Opioid Crisis

Information and statistics regarding opiate use, overdose, diversion, pain management, patient rights, street trafficking, heroin, fentanyl, and other aspects of the opioid overdose crisis.

Estimated Economic Impact of Illegal Opioid Use and Opioid-Related Overdose Deaths

The White House Council of Economic Advisers [CEA] released its analysis of the economic costs of illegal opioid use, related overdoses, and overdose mortality in November 2017. It reported a dramatically higher estimate than previous analyses, largely due to a change in methodology. Previous analyses had used a person's estimated lifetime earnings to place a dollar value on that person's life.

Growth of Fentanyl Related Deaths in the US

"Preliminary estimates of U.S. drug overdose deaths exceeded 60,000 in 2016 and were partially driven by a fivefold increase in overdose deaths involving synthetic opioids (excluding methadone), from 3,105 in 2013 to approximately 20,000 in 2016 (1,2). Illicitly manufactured fentanyl, a synthetic opioid 50–100 times more potent than morphine, is primarily responsible for this rapid increase (3,4). In addition, fentanyl analogs such as acetylfentanyl, furanylfentanyl, and carfentanil are being detected increasingly in overdose deaths (5,6) and the illicit opioid drug supply (7).

Opioids and Pain Management

"Opioid analgesics are useful in managing acute and chronic pain. They are sometimes underused in patients with severe acute pain or with pain and a terminal disorder such as cancer, resulting in needless pain and suffering. Reasons for undertreatment include
"• Underestimation of the effective dose
"• Overestimation of the risk of adverse effects

Provisional Counts of Overdose Deaths Can Be Misleading

The federal Centers for Disease Control reported on December 21, 2017, that there had been a total of 63,600 deaths attributed to drug overdose in the US in 2016. Based on data available for analysis on Oct. 1, 2017, the CDC's provisional count of drug overdose deaths in the US for the 12-month period ending in December 2016 had been 71,135. The difference is attributed to data quality: provisional counts are by definition incomplete, which means they can be misleading.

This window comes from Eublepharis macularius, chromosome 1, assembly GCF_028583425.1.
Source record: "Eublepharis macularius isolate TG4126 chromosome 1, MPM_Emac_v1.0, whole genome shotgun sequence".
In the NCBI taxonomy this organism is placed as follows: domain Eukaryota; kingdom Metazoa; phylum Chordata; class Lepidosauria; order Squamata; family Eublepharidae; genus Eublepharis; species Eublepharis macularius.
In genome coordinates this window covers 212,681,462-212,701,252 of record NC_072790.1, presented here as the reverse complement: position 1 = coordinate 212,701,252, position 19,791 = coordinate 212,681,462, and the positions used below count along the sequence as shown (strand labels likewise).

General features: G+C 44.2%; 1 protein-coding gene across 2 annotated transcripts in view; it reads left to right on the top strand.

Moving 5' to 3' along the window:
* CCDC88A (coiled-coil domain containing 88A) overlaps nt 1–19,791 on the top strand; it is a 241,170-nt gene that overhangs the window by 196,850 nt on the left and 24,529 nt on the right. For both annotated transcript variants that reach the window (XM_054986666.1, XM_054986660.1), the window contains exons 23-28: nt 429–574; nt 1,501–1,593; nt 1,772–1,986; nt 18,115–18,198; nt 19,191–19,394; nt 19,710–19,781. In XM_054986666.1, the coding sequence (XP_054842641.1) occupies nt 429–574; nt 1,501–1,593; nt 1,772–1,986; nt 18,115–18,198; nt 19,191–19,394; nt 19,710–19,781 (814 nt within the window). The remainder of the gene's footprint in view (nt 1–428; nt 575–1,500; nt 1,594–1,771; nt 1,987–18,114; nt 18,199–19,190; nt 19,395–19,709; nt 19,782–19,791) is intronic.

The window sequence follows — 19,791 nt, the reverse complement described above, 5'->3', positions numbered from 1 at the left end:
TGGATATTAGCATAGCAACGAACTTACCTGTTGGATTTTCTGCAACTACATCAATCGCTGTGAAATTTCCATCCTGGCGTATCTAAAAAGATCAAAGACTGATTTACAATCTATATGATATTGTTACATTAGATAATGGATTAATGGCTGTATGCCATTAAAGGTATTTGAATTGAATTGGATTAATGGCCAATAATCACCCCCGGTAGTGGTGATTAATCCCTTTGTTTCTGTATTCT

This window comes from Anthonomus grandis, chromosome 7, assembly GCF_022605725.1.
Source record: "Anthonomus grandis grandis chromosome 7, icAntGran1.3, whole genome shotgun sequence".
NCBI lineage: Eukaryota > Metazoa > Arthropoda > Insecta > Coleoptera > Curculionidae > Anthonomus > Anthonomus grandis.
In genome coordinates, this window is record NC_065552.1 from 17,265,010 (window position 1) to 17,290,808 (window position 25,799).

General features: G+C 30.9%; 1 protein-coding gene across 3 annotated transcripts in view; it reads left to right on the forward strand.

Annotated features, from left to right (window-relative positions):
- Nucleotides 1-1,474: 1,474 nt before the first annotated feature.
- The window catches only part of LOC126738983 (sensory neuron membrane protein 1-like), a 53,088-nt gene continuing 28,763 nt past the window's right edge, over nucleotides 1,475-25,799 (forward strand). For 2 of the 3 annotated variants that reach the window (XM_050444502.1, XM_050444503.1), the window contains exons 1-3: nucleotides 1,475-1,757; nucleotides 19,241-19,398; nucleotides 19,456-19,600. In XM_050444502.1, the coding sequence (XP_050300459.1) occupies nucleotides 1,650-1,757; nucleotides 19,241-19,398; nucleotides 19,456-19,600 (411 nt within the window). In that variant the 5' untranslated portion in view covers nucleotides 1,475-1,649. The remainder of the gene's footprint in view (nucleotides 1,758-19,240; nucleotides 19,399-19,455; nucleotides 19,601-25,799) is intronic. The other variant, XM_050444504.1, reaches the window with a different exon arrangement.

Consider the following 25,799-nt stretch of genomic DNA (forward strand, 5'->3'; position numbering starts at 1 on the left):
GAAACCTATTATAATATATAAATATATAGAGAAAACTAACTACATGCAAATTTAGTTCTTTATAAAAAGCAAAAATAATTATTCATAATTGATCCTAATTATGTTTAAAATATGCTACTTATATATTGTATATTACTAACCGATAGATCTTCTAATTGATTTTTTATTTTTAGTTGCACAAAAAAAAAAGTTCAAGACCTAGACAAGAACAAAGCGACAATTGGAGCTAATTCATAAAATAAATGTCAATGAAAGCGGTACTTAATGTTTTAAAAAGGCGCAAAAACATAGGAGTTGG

Factors That May Skew Estimates of Overdose Deaths Attributed to Specific Drugs, Particularly Opioids

"First, factors related to death investigation might affect rate estimates involving specific drugs. At autopsy, the substances tested for, and circumstances under which tests are performed to determine which drugs are present, might vary by jurisdiction and over time. Second, the percentage of deaths with specific drugs identified on the death certificate varies by jurisdiction and over time. Nationally, 19% (in 2014) and 17% (in 2015) of drug overdose death certificates did not include the specific types of drugs involved.

Deaths from Drug Overdose in the United States in 2015

"During 2015, drug overdoses accounted for 52,404 U.S. deaths, including 33,091 (63.1%) that involved an opioid. There has been progress in preventing methadone deaths, and death rates declined by 9.1%. However, rates of deaths involving other opioids, specifically heroin and synthetic opioids other than methadone (likely driven primarily by illicitly manufactured fentanyl) (2,3), increased sharply overall and across many states."

Key Factors Underlying Increasing Rates of Heroin Use and Opioid Overdose in the US

"A key factor underlying the recent increases in rates of heroin use and overdose may be the low cost and high purity of heroin.45,46 The price in retail purchases has been lower than $600 per pure gram every year since 2001, with costs of $465 in 2012 and $552 in 2002, as compared with $1237 in 1992 and $2690 in 1982.45 A recent study showed that each $100 decrease in the price per pure gram of heroin resulted in a 2.9% increase in the number of hospitalizations for heroin overdose.46"

Opioid Use for Pain Management

"'Opioid' is a generic term for natural or synthetic substances that bind to specific opioid receptors in the CNS, producing an agonist action. Opioids are also called narcotics—a term originally used to refer to any psychoactive substance that induces sleep. Opioids have both analgesic and sleep-inducing effects, but the 2 effects are distinct from each other.

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